Junior John Basmajian is now the Associated Students of California Lutheran University (ASCLU) president after winning the 2019-20 presidential runoff election March 5. Basmajian said the elections committee called him between “5:30 p.m. and 6” the same day to inform him that he had won.
According to ASCLUG election bylaws, the winning candidate must receive over 50 percent of the vote. Basmajian declined to share his exact percentage.
The first presidential election had four candidates: Basmajian, Sophomore Senator Thomas Singelyn, Sophomore Senator Stephanie Figueroa and Junior Senator Karyme Lara-Chagoya. After the first round of elections, Basmajian, Singelyn and Figueroa went to a three-candidate runoff because no one received at least 50 percent of the initial vote, according to Section 5 Items 3 and 4 of the ASCLU bylaws.
As of March 7, the exact voting percentages each candidate received in both the initial and runoff elections are still unknown.
In an email interview, Vice President for Student Affairs and Dean of Students Melinda Roper confirmed, “While it is commonly the case that a runoff involves two candidates, in this instance the candidate with the highest vote count did not receive over 50 percent of the votes, and the next top vote getters were tied. This resulted in a runoff between three candidates.”
Alexis Ghattas, current ASCLU president, said that the way the bylaws are written allow for the three-candidate runoff.
“It doesn’t not allow it…it would be against the elections packet and against the constitution and bylaws if I were to say, ‘I’m going to pick which candidate goes into the run-off,’” Ghattas said. “…It doesn’t say if the second place is tied but I mean what else are you going to do?”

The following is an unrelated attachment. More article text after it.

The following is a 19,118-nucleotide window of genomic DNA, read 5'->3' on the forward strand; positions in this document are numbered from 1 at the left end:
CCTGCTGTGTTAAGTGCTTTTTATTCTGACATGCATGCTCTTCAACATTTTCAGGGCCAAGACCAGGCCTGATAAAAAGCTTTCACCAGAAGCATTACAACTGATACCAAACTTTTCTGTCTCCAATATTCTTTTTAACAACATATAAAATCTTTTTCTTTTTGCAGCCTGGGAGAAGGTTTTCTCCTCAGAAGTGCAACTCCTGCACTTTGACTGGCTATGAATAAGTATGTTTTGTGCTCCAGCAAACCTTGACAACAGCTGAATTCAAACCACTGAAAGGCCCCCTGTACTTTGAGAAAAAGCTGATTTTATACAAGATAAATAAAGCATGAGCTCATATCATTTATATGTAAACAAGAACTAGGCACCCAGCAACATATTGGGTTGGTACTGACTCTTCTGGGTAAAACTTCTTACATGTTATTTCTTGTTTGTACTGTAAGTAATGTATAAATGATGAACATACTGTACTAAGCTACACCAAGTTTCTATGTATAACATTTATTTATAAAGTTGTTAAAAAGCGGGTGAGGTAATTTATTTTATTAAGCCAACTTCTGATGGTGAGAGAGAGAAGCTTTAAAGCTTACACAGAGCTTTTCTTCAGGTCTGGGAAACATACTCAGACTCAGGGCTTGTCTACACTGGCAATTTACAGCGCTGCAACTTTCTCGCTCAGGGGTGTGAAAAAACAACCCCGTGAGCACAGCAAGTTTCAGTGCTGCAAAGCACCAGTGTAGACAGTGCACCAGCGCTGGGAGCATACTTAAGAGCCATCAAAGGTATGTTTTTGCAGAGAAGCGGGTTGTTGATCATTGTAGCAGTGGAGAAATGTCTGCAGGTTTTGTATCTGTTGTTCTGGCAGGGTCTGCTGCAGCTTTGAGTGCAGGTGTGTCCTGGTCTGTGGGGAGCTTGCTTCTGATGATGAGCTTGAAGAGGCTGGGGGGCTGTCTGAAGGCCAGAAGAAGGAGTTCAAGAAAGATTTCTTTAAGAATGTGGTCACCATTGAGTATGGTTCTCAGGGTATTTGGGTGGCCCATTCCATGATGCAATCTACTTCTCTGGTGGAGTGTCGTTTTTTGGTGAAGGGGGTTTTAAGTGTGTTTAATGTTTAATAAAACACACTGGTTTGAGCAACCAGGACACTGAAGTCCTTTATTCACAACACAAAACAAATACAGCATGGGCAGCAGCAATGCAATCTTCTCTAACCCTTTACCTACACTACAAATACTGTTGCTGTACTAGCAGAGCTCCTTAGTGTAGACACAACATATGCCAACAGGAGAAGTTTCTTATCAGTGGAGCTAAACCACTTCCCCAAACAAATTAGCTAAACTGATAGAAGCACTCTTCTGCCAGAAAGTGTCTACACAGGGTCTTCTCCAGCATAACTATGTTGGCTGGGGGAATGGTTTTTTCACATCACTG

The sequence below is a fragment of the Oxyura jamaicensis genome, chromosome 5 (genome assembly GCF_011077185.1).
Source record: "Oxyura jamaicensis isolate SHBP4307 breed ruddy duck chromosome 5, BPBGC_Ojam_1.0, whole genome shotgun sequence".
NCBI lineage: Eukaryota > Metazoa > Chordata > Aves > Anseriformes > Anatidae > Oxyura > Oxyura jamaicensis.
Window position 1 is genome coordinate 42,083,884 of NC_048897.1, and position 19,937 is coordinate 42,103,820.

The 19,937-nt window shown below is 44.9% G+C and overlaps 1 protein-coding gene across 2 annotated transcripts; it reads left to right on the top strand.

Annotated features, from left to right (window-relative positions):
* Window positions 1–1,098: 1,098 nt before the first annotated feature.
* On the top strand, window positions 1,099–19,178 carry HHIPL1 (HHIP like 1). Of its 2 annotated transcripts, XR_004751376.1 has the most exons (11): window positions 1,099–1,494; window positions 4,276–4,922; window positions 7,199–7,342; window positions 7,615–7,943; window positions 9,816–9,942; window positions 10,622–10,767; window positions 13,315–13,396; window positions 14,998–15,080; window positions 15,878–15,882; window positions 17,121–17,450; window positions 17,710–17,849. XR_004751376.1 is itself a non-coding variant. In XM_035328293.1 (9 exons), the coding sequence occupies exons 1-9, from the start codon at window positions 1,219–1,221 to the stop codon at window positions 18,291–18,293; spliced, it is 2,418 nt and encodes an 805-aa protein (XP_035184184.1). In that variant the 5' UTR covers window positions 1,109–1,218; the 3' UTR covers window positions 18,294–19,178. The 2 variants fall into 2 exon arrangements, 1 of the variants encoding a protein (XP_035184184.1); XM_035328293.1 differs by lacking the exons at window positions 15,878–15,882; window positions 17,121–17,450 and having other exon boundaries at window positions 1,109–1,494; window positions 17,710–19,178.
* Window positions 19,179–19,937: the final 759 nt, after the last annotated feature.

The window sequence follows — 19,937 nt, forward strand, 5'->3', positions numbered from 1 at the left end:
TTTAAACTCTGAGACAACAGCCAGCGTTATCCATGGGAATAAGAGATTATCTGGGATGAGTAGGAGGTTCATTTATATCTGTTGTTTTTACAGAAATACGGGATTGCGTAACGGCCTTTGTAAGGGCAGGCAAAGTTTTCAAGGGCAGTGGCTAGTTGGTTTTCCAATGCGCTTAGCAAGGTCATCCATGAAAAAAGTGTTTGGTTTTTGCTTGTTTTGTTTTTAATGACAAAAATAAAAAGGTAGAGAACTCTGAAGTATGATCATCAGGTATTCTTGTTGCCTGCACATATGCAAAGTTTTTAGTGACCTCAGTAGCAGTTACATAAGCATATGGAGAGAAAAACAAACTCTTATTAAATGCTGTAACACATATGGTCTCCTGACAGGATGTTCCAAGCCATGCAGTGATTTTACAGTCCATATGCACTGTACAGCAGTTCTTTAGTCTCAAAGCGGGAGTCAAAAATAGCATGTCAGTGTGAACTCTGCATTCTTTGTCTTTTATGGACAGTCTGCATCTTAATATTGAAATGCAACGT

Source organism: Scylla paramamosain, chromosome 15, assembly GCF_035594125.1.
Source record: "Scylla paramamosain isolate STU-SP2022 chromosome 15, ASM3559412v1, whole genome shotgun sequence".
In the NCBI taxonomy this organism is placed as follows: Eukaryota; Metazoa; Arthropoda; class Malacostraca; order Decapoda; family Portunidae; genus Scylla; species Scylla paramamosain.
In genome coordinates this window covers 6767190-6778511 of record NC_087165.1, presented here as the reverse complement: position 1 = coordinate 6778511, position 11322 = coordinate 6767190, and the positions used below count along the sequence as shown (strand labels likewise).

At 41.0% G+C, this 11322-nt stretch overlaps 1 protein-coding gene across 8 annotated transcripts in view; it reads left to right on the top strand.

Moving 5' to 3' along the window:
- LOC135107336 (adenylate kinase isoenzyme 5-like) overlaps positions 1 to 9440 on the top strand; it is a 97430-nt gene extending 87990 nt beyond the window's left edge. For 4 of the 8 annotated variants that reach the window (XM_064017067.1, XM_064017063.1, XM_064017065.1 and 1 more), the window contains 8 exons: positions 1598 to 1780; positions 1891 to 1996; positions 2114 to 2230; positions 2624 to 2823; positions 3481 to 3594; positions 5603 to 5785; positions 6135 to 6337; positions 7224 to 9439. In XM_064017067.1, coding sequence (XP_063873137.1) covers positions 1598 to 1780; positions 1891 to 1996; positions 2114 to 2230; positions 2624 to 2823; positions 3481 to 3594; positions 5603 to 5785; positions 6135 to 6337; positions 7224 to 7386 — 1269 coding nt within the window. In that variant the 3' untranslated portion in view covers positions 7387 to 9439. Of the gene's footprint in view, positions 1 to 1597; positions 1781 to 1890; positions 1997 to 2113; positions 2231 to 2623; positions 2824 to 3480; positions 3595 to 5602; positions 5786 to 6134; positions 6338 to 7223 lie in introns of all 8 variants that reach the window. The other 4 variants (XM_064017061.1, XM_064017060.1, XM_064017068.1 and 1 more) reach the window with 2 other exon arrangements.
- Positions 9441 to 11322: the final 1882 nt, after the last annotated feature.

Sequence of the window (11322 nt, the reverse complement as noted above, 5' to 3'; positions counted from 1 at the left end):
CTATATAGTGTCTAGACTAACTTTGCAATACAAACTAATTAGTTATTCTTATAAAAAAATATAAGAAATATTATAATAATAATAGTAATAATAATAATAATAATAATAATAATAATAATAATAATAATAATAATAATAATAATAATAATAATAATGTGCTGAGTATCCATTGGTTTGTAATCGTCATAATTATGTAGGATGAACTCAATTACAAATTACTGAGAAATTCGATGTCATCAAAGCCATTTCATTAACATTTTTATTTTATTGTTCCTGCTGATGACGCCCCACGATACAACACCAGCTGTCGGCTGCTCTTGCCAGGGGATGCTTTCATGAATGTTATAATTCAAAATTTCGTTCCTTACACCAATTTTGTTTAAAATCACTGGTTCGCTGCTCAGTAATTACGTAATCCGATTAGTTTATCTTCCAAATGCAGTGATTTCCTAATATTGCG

Ghattas is the interim chair of the elections committee. She said the elections committee is comprised of the executive cabinet, two representatives from Programs Board and two senators from Senate. This committee “first and foremost (approves) the elections packet,” Ghattas said, which must be approved for each election.
“We have the power to levy sanctions if any candidate were to violate the elections packet…it’s not our job to police them, but obviously we have to respond to complaints,” Ghattas said.
Nick Steinwender, former ASCLU president, was removed from office Feb. 25 after choosing to step down from the committee to avoid a conflict of interest in endorsing friend and presidential candidate Thomas Singelyn. According to the press release ASCLUG sent to The Echo, nine students, including Figueroa and Lara-Chagoya, filed a complaint that Steinwender violated the duties of ASCLU president as outlined in the constitution and bylaws.
Singelyn said he does not think the overthrowing of Steinwender influenced the run-off election.
“I don’t think it necessarily changed the effect of the election,” Singelyn said. “It’s something that I’ve been now encouraging more students to look at as discussion and talking with people, because Nick [Steinwender] was essentially removed because people disagreed with him and I don’t think that’s a very successful way to lead government…just removing people from the conversation doesn’t really do anything besides, in my opinion, make things worse. So I don’t think it had necessarily a negative or positive effect. I think it’s just dependent on the individual and whether or not they think what happened is right.”
Figueroa declined to comment on Steinwender.
Nearly 733 students voted in the initial election. Ghattas said she was pleased by the turnout because “it’s never been 733.”
Nearly 627 students voted in the runoff election. Ghattas said ASCLUG “just missed” their goal of “30 percent voter turnout,” but were still content with the amount of voters.
None of the candidates have disclosed their percentages from either of the elections.
Basmajian will be sworn into office May 1, 2019. Before taking office, he will appoint the ASCLU finance director and relations director. Applications for these positions are due Sunday, March 10.